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Royal Navy obituary in the Times newspaper
|The Royal Navy ► Obituaries|
The following obituary for George Digby Morant appeared in the Times newspaper.
|Obituary in the Times newspaper|
|15 February 1921|
ADMIRAL SIR DIGBY MORANT.
The death took place on Sunday, at his home in Redcliffe-square, S.W., of Admiral Sir Digby Morant, K.C.B., who retired from the Royal Navy in 1901, after a distinguished career of over 50 years, and for a long period served as chairman of the Royal Humane Society.
George Digby Morant was the eldest son of George Morant, of the Grenadier Guards, and of Shirley House, Carrickmacross, Ireland, who died in 1874, and of Lydia, daughter of John Hemphill, of Rathkenny, Co. Tipperary, and sister of the first Baron Hemphill. Born in Dublin, in 1837, the Admiral was educated at Dr. Burney’s Naval Academy, and passed into the Navy in 1850. He was destined to see much active service during his early years at sea.
He was a midshipman of the Fox during the whole of the Burmese War of 1852-3, and was actively engaged in the capture of Rangoon, the storming of the Dollah stockades, the capture of Bassein, and minor operations in the Irrawaddy, being awarded the Burma medal and Pegu clasp. As midshipman of the Prince Regent, he served in the Baltic during the war with Russia in 1854, and was present at the bombardment of Hango Fort. The next two years found him in the Black Sea and the Sea of Azoff, as midshipman of the Curlew, and for his services there he received the Fifth Class of the Medjidieh, the Crimean and Turkish medals, and the Sevastopol and Azoff clasps. He became a lieutenant in 1858, and in the next year served in the Cormorant in the engagement between the squadron under Vice-Admiral Sir James Hope and the Taku forts during the war with China. He afterwards commanded the gunboat Grasshopper, in 1865-6, in several successful operations against pirates. On one occasion he was specially thanked by the Admiralty and Foreign Office for destroying one pirate lorcha and capturing two others, after an action lasting six hours, thereby liberating five cargo junks.
This gallant affair brought him early promotion to commander on February 6, 1866, and after a period in the coastguard at Deal, he commanded the gunboat Cockatrice in the Mediterranean in 1872-3, after which he was promoted to captain. In this grade his first appointment was as Inspector of Irish Lights, which he held until October, 1878, when he was given command of the frigate Valorous on particular service, remaining in her for four years, when he was transferred to the Achilles, in the Channel Squadron. After less than two years in the Achilles, he went out to Hong-kong as Commodore-in-Charge of the dockyard and naval establishments, where he served from 1884 to 1887. Returning home, he received a somewhat similar post as Superintendent of Pembroke Dockyard, and held this until promoted to rear-admiral on January 1, 1889. His special experience in the dockyards was utilized by the Admiralty in his being selected to supervise the supply of the fittings of ships building by contract under the Naval Defence Act of 1889. For two years he was employed in this duty, and during this period he took a prominent part in the organization of the Royal Naval Exhibition at Chelsea, in 1891, as a member of the general and executive committees and as chairman of the sub-committee on models and exhibits of steering appliances. In 1892 he became Admiral-Superintendent at Chatham Dockyard, where he remained until 1895, being promoted to vice-admiral during this period. He was advanced to full admiral on March 13, 1901, and on May 25 of that year retired from the Service. In the following November he was awarded the K.C.B.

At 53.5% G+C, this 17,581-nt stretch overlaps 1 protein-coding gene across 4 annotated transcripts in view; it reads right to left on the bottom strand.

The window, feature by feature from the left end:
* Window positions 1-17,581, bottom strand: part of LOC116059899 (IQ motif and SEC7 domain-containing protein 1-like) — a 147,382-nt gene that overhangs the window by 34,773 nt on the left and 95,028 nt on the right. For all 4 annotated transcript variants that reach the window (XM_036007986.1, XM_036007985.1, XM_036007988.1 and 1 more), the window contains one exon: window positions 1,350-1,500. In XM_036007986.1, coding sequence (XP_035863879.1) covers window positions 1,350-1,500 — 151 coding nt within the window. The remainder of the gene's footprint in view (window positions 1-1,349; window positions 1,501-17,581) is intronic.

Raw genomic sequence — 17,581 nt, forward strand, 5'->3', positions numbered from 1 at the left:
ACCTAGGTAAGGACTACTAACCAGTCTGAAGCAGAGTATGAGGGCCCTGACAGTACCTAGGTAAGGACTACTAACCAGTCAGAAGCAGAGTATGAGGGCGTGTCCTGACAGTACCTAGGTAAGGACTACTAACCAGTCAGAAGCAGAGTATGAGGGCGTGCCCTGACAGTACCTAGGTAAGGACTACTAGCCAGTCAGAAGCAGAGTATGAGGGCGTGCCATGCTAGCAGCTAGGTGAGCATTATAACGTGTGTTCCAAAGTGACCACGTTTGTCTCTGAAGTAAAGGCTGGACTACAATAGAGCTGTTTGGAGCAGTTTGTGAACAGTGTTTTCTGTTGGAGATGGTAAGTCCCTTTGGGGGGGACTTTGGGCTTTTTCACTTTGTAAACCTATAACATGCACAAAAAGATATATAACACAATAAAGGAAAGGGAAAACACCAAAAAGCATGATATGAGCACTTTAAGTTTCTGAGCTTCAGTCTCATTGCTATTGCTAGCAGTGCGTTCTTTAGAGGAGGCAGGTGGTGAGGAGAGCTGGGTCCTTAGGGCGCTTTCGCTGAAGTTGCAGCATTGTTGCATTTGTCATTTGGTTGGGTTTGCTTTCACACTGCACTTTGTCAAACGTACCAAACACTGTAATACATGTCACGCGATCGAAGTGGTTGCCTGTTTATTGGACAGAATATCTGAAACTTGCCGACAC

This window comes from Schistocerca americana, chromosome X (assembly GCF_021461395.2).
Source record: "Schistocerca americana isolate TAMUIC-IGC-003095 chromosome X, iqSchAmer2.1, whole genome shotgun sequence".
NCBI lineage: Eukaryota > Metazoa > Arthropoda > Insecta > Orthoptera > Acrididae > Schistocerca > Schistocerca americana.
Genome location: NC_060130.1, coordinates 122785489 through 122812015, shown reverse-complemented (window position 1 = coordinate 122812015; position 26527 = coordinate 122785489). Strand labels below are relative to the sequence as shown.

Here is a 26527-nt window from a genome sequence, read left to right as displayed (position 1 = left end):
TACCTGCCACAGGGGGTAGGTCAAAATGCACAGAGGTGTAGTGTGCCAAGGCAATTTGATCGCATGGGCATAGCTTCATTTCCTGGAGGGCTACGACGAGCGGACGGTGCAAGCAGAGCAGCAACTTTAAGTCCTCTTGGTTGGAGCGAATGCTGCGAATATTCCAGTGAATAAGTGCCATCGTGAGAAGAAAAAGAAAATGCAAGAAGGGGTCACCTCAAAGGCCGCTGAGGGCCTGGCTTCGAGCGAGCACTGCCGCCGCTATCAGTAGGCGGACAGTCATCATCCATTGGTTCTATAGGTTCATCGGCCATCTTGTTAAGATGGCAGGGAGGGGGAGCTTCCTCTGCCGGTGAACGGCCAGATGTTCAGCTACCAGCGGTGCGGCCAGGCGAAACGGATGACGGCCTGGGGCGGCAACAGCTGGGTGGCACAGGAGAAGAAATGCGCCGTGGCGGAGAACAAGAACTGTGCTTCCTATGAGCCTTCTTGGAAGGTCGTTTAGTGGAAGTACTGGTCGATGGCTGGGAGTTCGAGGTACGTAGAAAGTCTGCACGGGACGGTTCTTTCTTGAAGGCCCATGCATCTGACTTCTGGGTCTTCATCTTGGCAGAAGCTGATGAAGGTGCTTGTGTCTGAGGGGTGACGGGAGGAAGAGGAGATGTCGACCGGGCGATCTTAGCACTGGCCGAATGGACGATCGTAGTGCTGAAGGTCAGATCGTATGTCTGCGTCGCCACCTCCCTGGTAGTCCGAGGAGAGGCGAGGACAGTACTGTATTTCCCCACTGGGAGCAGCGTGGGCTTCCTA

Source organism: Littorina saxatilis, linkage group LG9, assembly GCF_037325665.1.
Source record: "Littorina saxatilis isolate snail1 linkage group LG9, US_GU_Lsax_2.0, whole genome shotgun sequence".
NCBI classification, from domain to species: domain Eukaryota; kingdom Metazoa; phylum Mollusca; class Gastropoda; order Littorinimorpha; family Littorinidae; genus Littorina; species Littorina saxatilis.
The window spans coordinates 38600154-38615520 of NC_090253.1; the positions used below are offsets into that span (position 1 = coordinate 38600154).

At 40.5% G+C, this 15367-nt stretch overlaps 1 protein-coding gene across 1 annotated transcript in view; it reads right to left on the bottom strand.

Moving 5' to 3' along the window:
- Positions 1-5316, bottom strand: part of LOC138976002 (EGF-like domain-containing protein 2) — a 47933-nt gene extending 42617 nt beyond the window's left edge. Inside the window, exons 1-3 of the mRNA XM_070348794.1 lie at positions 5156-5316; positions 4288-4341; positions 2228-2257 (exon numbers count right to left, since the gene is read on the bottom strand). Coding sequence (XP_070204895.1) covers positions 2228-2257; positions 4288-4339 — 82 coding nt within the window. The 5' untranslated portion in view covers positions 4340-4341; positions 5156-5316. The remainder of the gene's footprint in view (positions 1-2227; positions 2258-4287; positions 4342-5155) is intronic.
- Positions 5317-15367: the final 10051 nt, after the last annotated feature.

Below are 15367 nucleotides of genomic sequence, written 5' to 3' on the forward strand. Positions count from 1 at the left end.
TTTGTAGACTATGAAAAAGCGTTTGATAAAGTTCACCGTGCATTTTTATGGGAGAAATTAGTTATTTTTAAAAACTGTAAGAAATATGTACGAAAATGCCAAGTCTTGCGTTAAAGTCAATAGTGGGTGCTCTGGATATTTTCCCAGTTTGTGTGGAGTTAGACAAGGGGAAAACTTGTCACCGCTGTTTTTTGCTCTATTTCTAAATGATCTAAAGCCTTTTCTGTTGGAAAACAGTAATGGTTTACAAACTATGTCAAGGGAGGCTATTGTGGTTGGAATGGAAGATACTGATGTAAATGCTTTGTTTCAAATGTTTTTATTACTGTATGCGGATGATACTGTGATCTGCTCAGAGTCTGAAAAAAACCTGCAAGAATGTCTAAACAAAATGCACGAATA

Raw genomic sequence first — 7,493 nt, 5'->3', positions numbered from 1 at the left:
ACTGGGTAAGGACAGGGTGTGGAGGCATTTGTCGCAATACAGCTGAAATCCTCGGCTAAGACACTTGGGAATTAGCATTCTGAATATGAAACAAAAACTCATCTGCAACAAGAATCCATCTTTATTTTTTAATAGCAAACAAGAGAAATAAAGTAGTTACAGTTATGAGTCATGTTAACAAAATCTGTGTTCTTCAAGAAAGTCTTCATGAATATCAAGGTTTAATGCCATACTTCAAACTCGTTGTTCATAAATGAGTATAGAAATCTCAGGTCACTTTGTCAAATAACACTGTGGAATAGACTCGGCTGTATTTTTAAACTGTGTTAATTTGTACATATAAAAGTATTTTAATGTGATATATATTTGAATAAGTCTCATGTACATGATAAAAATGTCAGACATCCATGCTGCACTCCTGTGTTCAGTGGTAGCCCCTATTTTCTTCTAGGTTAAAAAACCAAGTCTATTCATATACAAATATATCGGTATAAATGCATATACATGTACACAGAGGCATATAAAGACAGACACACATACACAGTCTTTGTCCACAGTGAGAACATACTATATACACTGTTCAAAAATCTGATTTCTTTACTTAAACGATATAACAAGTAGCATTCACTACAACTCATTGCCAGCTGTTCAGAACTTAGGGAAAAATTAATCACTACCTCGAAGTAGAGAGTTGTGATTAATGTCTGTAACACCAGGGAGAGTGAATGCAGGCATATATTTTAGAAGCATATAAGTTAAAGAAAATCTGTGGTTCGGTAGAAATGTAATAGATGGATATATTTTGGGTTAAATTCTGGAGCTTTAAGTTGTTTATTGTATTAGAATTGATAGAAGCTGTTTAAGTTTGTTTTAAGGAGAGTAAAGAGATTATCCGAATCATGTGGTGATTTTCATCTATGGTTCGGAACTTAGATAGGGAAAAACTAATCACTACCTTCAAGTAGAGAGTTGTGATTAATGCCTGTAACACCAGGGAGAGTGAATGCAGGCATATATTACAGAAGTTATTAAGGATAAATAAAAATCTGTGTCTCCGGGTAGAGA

In the work of the Royal Humane Society Sir Digby Morant took a keen and practical interest, and was rarely absent from its meetings, in spite of his advancing years. He was also actively associated with various undertakings, industrial and other, connected with the Navy, including the Fairfield Shipbuilding Company, Limited, of which he was a director. His genial, cheery nature and success as a raconteur made him very popular among a wide circle of friends and acquaintances, by whom he will be sincerely missed.
Sir Digby Morant married, in 1866, Sophia, the youngest daughter of Colonel Eyres, of the Grenadier Guards, and had three sons and four daughters. His youngest son, Commander Edgar R. Morant, R.N., was awarded the D.S.O. for bravery and devotion to duty during mine-sweeping and mine-laying operations in the war.
The funeral will take place at St. Matthias', Earl’s Court, at 1.30 on Thursday, and the interment at Putney Vale.